Speaking to the East Anglia Daily Times, she said: ‘Dad is 87. Normally you would never know it but there are days when I see him and he looks exhausted just looking after Mum.

‘She gets up at all times of the night and of course Dad can’t let her wander off by herself and so has to get up as well and that means he’s never getting a full night’s sleep. So I am really pleased to be close, so I can at least help out – give him a bit of respite.’

Of dementia’s ‘unfair’ and ‘cruel’ nature, she said: ‘Mum has always been very active. She’s always kept herself fit. She’s bright and intelligent. Been an inspirational teacher all her life and then suddenly, out of nowhere, comes this awful disease.

‘It’s hard to reconcile. Life seems so unfair at times.

‘It seems a really random condition as well. It’s hard to make sense of it.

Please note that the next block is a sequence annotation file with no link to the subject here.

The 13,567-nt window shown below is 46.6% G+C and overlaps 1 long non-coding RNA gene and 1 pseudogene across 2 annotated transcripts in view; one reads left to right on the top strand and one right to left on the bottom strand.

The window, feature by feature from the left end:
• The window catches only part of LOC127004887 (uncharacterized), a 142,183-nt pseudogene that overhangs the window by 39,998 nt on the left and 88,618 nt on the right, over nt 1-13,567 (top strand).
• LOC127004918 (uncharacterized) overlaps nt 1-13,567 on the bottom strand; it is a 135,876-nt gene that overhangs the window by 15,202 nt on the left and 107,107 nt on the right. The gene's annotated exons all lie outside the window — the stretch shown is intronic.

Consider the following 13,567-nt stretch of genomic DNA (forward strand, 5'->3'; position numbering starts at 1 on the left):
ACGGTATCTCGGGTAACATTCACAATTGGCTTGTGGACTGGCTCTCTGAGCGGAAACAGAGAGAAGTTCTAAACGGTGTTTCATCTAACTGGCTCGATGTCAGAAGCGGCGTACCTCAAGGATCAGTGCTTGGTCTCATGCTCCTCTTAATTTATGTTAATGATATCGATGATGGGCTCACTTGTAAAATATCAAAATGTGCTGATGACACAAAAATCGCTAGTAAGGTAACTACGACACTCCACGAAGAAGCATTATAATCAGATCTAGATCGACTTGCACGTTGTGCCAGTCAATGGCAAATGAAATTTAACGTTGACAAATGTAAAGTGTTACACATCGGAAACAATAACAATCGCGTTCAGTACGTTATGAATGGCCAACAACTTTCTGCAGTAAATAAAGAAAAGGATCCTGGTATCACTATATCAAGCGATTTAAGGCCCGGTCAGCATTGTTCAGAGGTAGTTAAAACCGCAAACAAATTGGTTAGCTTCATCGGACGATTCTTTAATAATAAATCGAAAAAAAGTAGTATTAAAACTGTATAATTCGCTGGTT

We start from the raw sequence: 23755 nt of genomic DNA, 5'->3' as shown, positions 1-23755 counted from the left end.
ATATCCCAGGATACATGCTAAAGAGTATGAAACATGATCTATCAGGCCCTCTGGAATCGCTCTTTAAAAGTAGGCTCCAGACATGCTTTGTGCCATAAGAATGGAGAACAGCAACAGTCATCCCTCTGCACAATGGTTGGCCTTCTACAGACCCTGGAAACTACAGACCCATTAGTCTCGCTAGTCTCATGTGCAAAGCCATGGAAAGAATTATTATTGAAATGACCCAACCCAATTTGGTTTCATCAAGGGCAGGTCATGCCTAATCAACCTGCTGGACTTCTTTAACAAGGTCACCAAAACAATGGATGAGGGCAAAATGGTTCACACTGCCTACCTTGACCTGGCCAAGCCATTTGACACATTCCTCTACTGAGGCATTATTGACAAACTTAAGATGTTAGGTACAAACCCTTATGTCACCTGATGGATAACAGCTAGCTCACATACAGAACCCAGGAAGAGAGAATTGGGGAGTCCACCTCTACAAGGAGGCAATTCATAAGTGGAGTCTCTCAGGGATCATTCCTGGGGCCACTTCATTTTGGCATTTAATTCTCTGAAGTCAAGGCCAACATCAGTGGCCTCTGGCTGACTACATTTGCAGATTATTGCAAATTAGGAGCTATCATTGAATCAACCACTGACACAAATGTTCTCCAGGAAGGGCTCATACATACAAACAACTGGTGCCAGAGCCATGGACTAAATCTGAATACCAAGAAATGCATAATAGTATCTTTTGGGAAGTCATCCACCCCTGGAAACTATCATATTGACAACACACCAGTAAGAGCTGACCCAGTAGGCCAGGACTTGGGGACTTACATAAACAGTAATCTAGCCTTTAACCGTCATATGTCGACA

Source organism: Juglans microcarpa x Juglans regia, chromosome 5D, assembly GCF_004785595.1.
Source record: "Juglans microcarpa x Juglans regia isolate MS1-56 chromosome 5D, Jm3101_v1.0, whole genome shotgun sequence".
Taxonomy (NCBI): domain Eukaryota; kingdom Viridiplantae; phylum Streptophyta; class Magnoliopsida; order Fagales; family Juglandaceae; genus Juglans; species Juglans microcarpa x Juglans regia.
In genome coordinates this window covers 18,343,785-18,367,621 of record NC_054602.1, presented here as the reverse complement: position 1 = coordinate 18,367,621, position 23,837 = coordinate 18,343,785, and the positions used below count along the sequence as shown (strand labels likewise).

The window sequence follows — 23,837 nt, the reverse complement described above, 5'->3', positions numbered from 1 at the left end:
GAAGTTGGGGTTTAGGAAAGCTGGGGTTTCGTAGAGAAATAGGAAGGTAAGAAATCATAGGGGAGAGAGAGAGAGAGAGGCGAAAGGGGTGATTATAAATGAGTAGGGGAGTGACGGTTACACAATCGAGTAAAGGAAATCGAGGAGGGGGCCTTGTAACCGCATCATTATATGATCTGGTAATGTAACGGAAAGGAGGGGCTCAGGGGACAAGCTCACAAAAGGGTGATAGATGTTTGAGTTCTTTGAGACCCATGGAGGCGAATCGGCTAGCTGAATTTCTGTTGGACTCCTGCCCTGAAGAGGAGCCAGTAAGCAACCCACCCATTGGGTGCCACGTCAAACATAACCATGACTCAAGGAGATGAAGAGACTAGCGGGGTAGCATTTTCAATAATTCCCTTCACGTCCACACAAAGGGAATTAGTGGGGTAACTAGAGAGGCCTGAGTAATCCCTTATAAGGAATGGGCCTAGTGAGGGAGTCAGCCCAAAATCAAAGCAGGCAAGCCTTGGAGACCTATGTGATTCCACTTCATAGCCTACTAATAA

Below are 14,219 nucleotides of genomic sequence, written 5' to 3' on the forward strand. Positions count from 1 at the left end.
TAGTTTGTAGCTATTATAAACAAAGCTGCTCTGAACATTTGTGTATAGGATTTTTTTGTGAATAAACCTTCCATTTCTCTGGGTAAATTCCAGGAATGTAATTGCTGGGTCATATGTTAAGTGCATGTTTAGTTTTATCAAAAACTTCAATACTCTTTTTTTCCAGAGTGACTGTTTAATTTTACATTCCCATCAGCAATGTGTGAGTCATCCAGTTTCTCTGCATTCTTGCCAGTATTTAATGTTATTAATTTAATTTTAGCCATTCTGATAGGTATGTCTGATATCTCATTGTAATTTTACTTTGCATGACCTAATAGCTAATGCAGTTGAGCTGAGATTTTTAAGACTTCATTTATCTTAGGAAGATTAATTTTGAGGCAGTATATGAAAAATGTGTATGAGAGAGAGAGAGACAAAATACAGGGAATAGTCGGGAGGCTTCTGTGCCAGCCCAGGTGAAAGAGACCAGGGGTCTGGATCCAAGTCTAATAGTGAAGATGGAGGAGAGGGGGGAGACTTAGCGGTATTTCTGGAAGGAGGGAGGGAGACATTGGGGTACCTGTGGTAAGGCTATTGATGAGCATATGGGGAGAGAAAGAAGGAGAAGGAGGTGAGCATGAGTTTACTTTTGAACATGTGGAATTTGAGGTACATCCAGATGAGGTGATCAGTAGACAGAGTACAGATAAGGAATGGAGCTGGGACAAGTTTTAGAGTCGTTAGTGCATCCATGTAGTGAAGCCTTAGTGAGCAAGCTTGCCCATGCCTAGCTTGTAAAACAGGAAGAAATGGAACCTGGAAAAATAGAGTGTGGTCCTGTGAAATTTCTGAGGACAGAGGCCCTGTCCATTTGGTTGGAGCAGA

‘There are times when her long-term memory seems absolutely razor sharp but she can’t remember what you said to her five minutes ago or what she did yesterday. It’s such a cruel disease.’

Ruthie is herself a mother to two girls – Lily, 17, and Dolly, 15.

Last year: Ruthie is pictured with Sir Mo Farah, Victoria Derbyshire and Vernon Kay during the 2020 season of I’m A Celebrity… Get Me Out Of Here! in Wales

She became tearful talking about them after her eviction from the I’m A Celeb castle last year, saying: ‘As a mother, all you think about are the things you do wrong, you never think about all the things you do right.

‘You have to be good cop, bad cop and try to figure out how to deal with each situation, sometimes you just wish there was someone else there to help deal with it.’